With this trip, my acclimatization was ready and I could start planning my summit push. After lunch time, I contacted basecamp but yet again, they came with bad news. The next couple of days were going to be too cold for a summit attempt without oxygen. The risk of frostbite is much larger without oxygen because it is much harder to warm your body. Hence, I wanted to wait for better and warmer conditions. And because it is more comfortable to wait in basecamp, I descended yet again.
The summit push
The next couple of days, I sat down in basecamp to plan my summit push with the expedition leadership. There were a number of criteria to take into account:
First of all, there was the wheather. I needed low winds and temperatures not much colder than – 20 degrees centigrade. Reaching the summit of Lhotse was important to me, but I didn’t want to lose a finger or toe over it.
Secondly, I didn’t want there to be too many other climbers because they could slow me down. That could mainly be a problem in case I needed to descend quickly. Other climbers could also knock down pieces of ice and rock on me. I would be wearing a helmet but still …
And thirdly, it would be handy if enough other climbers had gone to the summit before me so I wouldn’t have to break trail above 8000 meter.
After much consideration, I decided to make my way to camp 2 and to wait there until the circumstances were ideal. The climb to camp 2 had become routine in the mean time and went smooth this time as well.
After two days of resting, planning, checking equipment and more planning, I decided to make a final move on the 21st May. I climbed to camp 3 in the morning. The climb went pretty fast which was hopeful for the rest of the summit push. But at night, things didn’t go that well. I was hoping that I would sleep better this time in camp 3, but I kept staring at the top of my tent for hours.
Nevertheless, I left camp 3 the next day in good spirit. Up to 7500 meter the climb went very smooth. The “Yellow Rock Band”, a piece of rock at 7600 meter, I could still pass ok and when I did, I could already see the tents of camp 4. They seemed so close, but at that altitude, nothing is what it seems. My progress became slower and slower and I needed almost an hour for the last 75 vertical meters.
In camp 4, I checked the oxygen saturation of my blood. At sea level, that saturation is about 100 and an alarm goes off if you’re in hospital and your saturation drops below 90. My saturation in camp 4 was only 55. Not very encouraging although I didn’t have any symptoms of altitude sickness. I hoped that my saturation would improve in the course of the day and evening.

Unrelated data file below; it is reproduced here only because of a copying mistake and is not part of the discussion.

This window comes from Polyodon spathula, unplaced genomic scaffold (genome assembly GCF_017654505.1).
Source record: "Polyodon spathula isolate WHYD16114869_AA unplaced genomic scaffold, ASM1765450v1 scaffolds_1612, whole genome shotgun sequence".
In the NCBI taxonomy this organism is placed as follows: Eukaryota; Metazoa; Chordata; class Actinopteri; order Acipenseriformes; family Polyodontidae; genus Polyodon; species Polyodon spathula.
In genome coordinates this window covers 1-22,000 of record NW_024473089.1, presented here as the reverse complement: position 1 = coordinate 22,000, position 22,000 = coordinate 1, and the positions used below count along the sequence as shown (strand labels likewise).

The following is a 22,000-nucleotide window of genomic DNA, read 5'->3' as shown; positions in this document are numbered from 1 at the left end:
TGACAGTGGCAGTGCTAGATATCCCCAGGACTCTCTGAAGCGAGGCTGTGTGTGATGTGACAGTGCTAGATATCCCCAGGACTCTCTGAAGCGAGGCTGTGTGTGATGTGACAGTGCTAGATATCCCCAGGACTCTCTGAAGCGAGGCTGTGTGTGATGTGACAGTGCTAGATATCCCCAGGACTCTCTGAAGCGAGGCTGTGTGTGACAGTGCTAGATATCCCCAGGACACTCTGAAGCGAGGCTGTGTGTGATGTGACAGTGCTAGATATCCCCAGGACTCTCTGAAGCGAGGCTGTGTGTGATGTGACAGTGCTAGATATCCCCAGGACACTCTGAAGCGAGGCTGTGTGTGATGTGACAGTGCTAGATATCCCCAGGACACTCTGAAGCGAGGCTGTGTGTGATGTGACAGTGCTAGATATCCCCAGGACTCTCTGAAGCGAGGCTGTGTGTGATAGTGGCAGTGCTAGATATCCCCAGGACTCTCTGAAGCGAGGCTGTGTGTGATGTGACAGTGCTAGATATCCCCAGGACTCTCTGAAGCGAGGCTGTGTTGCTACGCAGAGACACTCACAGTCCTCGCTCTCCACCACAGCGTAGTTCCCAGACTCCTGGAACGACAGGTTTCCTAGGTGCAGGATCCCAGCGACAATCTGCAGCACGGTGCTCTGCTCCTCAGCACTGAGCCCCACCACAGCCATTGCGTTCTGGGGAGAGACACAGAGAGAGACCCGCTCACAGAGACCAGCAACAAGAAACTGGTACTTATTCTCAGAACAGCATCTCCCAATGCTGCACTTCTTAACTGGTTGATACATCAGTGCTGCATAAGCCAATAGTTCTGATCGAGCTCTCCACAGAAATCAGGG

It did, but not enough. As a result, I didn’t sleep at all. Just before my departure to the summit, my oxygen saturation was only 60. That was clearly not enough for a safe summit attempt without oxygen. Hence I decided to use oxygen as of camp 4.
But even then, the final climb was brutal. The first 200 vertical meter are on a slow slope and relatively straightforward, but tiring. But then, you get into a couloir of about 500 vertical meters. A couloir is a sort of passage way between rocks.
Large parts of this couloir was not covered in snow, hence that meant rockclimbing on crampons. Crampons are meant to make climbing on snow and ice easier but they are not really an advantage on rock. Rock climbing with crampons is technically not impossible and it is definitely easier than taking your crampons off every time you bump into a piece of rock, but it’s pretty exhausting at that altitude.
It seemed there was no end to this couloir. The view was fantastic though. On top of that, there was only one other climber on mountaineer which made the entire experience even more unique. And I definitely picked the right day for the weather: an “enjoyable” temperature of about – 20 degrees centigrade and no wind at all.
After six hours, I finally got sight of the summit. But Lhotse had saved the best for last. The last 20 meters were a pretty steep rock climb. If it snows heavily in winter, this piece of rock is covered under snow but not so this year. Slowly and very concentrated, I worked my way up with hands and feet from one ridge to the next. Every 3 steps I had to take a short break to catch my breath. On my way, I passed the remains of an unfortunate climber that had not survived this last obstacle on the way to the summit last year.
Only half an hour later, I could touch down on the summit of Lhotse: no more that a smill edge of ice with a giant drop on the other side. My fifth 8000-er was a fact. The views were already a payback for my efforts: left of me was Everest, straight ahead Makalu, behind me Cho Oyu and in the distance more 8000-ers and the rest of the Himalaya.
I didn’t have lots of time to enjoy the view though. We needed to get back to camp 4 or even better camp 2. After a few minutes, we started our descent. I nearly went seriously wrong when I got hit by a rock twice, fortunately without any injury. An hour and a half later, I was taking a break in camp 4. And by the end of the afternoon, I had returned safe and sound in camp 2.
The next day, I returned to basecamp where I arranged a helicopter flight with a few other mountaineers that brought me back to Kathmandu the next day. Another 3 days later, I arrived in Belgium where there was another surprise waiting for me: a telegram of King Albert II and Queen Paola to congratulate me with my climb and general climbing achievements. A nice reward to top it all off.